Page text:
Newcastle make Manchester City fight for it in seven goal thriller

Ferran Torres bags stunning hat-trick to remind Pep Guardiola of his quality

Manchester City’s Ferran Torres scores one of his three goals at St James’ Park. Photograph: Peter Powell/PA

Manchester City’s Ferran Torres scores one of his three goals at St James’ Park. Photograph: Peter Powell/PA

 

Newcastle 3 Manchester City 4

Talk about a timely reminder. With the Champions League final in Porto fast approaching Ferran Torres jogged Pep Guardiola’s memory by scoring a fabulous hat-trick comprised of three different varieties of volley.

One was utterly outrageous and all three far too good for Martin Dubravka to save as a refreshed Manchester City side studded with second stringers ultimately outclassed Newcastle in the most bewitchingly entertaining of supposedly meaningless games.

Scott Carson made both his Manchester City debut and his first Premier League appearance for a decade. By almost uncanny coincidence, the goalkeeper’s last top tier engagement had also been at St James’ Park, for West Brom on May 22nd 2011, with the game finishing 3-3.

The City loanee keeper had not played a first team fixture of any description for anyone since March 2019 when he last turned for his parent club, Derby, and admitted he was “a bit tense.”

Happily Carson did not look it as he dealt comfortably with a tame early header from Federico Fernández and a similarly weak Joe Willock shot before standing idly by, shivering in the Tyneside evening chill as Newcastle were increasingly penned into their own half.

Both sides had celebrated earlier in the week when City were rubber stamped as Premier League Champions and their hosts received confirmation they had been spared from relegation for another season.

While Bruce told his players they had no reason to party, the alcohol flowed as Guardiola’s squad danced into the early hours of Wednesday morning.

City seemed fully recovered as, after receiving a guard of honour from Newcastle, they began by hogging possession, zipping the ball between themselves with Nathan Aké, Torres, Gabriel Jesus and Ilkay Gündogan all missing half chances.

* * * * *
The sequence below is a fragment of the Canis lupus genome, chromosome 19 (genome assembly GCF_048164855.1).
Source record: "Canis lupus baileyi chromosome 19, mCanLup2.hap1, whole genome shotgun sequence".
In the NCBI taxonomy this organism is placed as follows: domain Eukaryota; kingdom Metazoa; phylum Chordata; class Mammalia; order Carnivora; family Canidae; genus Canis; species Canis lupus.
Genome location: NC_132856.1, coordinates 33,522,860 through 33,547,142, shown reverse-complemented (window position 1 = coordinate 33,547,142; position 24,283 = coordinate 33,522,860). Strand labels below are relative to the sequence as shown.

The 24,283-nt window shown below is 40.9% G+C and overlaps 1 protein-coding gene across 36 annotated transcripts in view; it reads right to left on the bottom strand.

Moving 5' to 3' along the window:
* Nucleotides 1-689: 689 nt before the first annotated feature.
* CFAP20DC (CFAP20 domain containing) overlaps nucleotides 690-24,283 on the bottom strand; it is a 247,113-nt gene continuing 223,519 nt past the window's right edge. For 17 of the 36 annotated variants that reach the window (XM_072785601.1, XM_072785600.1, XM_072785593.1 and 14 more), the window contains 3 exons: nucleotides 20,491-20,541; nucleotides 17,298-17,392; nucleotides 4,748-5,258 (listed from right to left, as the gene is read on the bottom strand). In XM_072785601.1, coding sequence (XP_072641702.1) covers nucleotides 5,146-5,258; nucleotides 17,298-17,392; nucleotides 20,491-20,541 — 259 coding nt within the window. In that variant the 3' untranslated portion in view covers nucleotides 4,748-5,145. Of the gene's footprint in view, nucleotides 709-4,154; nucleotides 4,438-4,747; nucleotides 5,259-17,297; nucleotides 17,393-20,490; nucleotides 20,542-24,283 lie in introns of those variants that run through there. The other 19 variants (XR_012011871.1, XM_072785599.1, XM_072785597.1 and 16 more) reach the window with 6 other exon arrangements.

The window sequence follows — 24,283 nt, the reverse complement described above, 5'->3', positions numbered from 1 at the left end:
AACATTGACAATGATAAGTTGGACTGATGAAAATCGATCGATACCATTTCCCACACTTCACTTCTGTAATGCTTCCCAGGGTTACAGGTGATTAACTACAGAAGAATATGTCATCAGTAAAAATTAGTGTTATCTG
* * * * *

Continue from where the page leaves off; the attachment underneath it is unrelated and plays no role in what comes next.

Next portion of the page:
Eventually City’s concentration wavered and, self destructively, they permitted Allan Saint-Maximin to escape on the counterattack and pick out Joelinton whose shot was blocked by Kyle Walker and deflected behind for a corner.

Jonjo Shelvey’s whipped in dead ball delivery was met by Emil Krafth who out-leapt Aké before directing a header beyond Carson, leaving the stunned looking debutant with no hope of making a save.

Krafth has, rightly, received considerable criticism this season but, albeit facilitated by shocking defending, his first goal Newcastle goal was an excellent header. It also seemed somehow appropriate, given that the Swede’s initial ball enabled Saint-Maximin’s initial break.

Another home break, from Miguel Almirón this time, was ended by Aké’s flooring challenge before Shelvey’s ensuing free-kick crashed back off the crossbar.

Although City galvanised themselves their equaliser appeared slightly fortunate in that João Cancelo’s low drive from the edge of the area appeared purely speculative until it took a capricious deflection off Jacob Murphy and whizzed past a wrong footed Dubravka.

A combination of Covid and the need to recalibrate his game to high paced Premier League intensity has made this a tough season for Torres but the 20-year-old staked his case for some sort of involvement in the Champions League final in Porto courtesy of a superlative defying goal.

Connecting with Gündogan’s free kick with back to goal and closely minded by Shelvey, Torres swivelled sharply and directed a volley executed with the outside of his left foot beyond Dubravka.

Half-time beckoned but the drama continued apace.When Aké sent Joelinton crashing the referee ruled out a penalty due to a perceived offside on Saint-Maximin’s part in the preamble. No matter a lengthy VAR review judged the Frenchman to have been onside after all and Joelinton thumped the belatedly awarded 12-yard kick beyond Carson.

Further penalty drama ensued early in the second half when Kyle Walker tripped Willock as he accelerated into the area. To Joelinton’s considerable chagrin, the Arsenal loanee demanded to take the kick and although Carson made a superb save the midfielder made no mistake with the rebound.

Torres ensured that home lead was not destined to last. His leveller arrived on the half-volley after the unmarked striker had met Jesus’s cross and his treble was completed on the full volley in the wake of Cancelo’s shot rebounding back off the base of a post.

Dare Guardiola omit Torres from the Champions League picture against Chelsea? - Guardian

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